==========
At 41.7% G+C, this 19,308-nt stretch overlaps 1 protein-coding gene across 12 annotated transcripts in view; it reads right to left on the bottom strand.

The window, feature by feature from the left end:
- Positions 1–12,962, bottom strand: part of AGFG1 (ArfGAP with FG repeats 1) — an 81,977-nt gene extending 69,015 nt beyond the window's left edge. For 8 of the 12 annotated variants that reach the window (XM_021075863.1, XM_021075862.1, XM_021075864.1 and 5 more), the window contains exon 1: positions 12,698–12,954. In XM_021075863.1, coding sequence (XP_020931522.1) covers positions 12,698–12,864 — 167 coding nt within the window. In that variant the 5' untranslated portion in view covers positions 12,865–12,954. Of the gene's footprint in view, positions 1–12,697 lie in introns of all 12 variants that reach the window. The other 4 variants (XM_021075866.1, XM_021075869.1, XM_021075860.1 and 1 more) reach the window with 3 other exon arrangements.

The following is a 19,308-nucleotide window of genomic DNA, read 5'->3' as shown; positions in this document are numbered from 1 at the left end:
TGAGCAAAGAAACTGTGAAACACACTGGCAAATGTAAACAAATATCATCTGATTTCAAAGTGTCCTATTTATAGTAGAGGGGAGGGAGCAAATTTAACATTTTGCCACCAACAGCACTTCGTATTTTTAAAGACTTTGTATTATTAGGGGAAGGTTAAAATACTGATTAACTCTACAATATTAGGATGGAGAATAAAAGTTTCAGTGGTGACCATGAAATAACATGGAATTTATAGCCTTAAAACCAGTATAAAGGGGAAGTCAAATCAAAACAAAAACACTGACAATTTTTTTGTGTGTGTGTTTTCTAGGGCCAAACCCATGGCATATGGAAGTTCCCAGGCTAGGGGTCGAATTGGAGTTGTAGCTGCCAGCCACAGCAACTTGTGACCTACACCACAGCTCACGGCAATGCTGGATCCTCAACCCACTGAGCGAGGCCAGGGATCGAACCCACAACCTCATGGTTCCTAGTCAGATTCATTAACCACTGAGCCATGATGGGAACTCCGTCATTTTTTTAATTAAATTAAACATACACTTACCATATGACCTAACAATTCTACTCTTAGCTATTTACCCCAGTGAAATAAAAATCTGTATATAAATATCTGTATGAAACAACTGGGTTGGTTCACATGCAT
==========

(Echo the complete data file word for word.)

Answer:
At 41.7% G+C, this 19,308-nt stretch overlaps 1 protein-coding gene across 12 annotated transcripts in view; it reads right to left on the bottom strand.

The window, feature by feature from the left end:
- Positions 1–12,962, bottom strand: part of AGFG1 (ArfGAP with FG repeats 1) — an 81,977-nt gene extending 69,015 nt beyond the window's left edge. For 8 of the 12 annotated variants that reach the window (XM_021075863.1, XM_021075862.1, XM_021075864.1 and 5 more), the window contains exon 1: positions 12,698–12,954. In XM_021075863.1, coding sequence (XP_020931522.1) covers positions 12,698–12,864 — 167 coding nt within the window. In that variant the 5' untranslated portion in view covers positions 12,865–12,954. Of the gene's footprint in view, positions 1–12,697 lie in introns of all 12 variants that reach the window. The other 4 variants (XM_021075866.1, XM_021075869.1, XM_021075860.1 and 1 more) reach the window with 3 other exon arrangements.

The following is a 19,308-nucleotide window of genomic DNA, read 5'->3' as shown; positions in this document are numbered from 1 at the left end:
TGAGCAAAGAAACTGTGAAACACACTGGCAAATGTAAACAAATATCATCTGATTTCAAAGTGTCCTATTTATAGTAGAGGGGAGGGAGCAAATTTAACATTTTGCCACCAACAGCACTTCGTATTTTTAAAGACTTTGTATTATTAGGGGAAGGTTAAAATACTGATTAACTCTACAATATTAGGATGGAGAATAAAAGTTTCAGTGGTGACCATGAAATAACATGGAATTTATAGCCTTAAAACCAGTATAAAGGGGAAGTCAAATCAAAACAAAAACACTGACAATTTTTTTGTGTGTGTGTTTTCTAGGGCCAAACCCATGGCATATGGAAGTTCCCAGGCTAGGGGTCGAATTGGAGTTGTAGCTGCCAGCCACAGCAACTTGTGACCTACACCACAGCTCACGGCAATGCTGGATCCTCAACCCACTGAGCGAGGCCAGGGATCGAACCCACAACCTCATGGTTCCTAGTCAGATTCATTAACCACTGAGCCATGATGGGAACTCCGTCATTTTTTTAATTAAATTAAACATACACTTACCATATGACCTAACAATTCTACTCTTAGCTATTTACCCCAGTGAAATAAAAATCTGTATATAAATATCTGTATGAAACAACTGGGTTGGTTCACATGCAT